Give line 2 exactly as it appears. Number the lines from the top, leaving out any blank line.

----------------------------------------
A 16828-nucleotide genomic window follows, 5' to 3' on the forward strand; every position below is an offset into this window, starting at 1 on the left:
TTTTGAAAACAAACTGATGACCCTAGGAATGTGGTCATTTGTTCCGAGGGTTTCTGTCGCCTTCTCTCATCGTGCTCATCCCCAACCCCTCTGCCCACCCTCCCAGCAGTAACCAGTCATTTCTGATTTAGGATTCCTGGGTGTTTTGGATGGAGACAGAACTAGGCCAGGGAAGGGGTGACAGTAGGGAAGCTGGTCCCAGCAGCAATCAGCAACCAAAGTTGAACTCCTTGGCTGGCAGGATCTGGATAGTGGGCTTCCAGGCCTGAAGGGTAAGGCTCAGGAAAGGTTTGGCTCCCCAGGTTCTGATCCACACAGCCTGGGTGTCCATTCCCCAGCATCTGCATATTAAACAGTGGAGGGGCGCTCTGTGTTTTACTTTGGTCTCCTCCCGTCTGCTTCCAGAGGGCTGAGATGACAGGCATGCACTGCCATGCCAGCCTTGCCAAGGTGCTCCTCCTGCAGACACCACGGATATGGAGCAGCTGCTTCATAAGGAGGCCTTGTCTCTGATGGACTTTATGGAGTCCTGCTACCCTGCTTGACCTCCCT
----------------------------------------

TTTTGAAAACAAACTGATGACCCTAGGAATGTGGTCATTTGTTCCGAGGGTTTCTGTCGCCTTCTCTCATCGTGCTCATCCCCAACCCCTCTGCCCACCCTCCCAGCAGTAACCAGTCATTTCTGATTTAGGATTCCTGGGTGTTTTGGATGGAGACAGAACTAGGCCAGGGAAGGGGTGACAGTAGGGAAGCTGGTCCCAGCAGCAATCAGCAACCAAAGTTGAACTCCTTGGCTGGCAGGATCTGGATAGTGGGCTTCCAGGCCTGAAGGGTAAGGCTCAGGAAAGGTTTGGCTCCCCAGGTTCTGATCCACACAGCCTGGGTGTCCATTCCCCAGCATCTGCATATTAAACAGTGGAGGGGCGCTCTGTGTTTTACTTTGGTCTCCTCCCGTCTGCTTCCAGAGGGCTGAGATGACAGGCATGCACTGCCATGCCAGCCTTGCCAAGGTGCTCCTCCTGCAGACACCACGGATATGGAGCAGCTGCTTCATAAGGAGGCCTTGTCTCTGATGGACTTTATGGAGTCCTGCTACCCTGCTTGACCTCCCT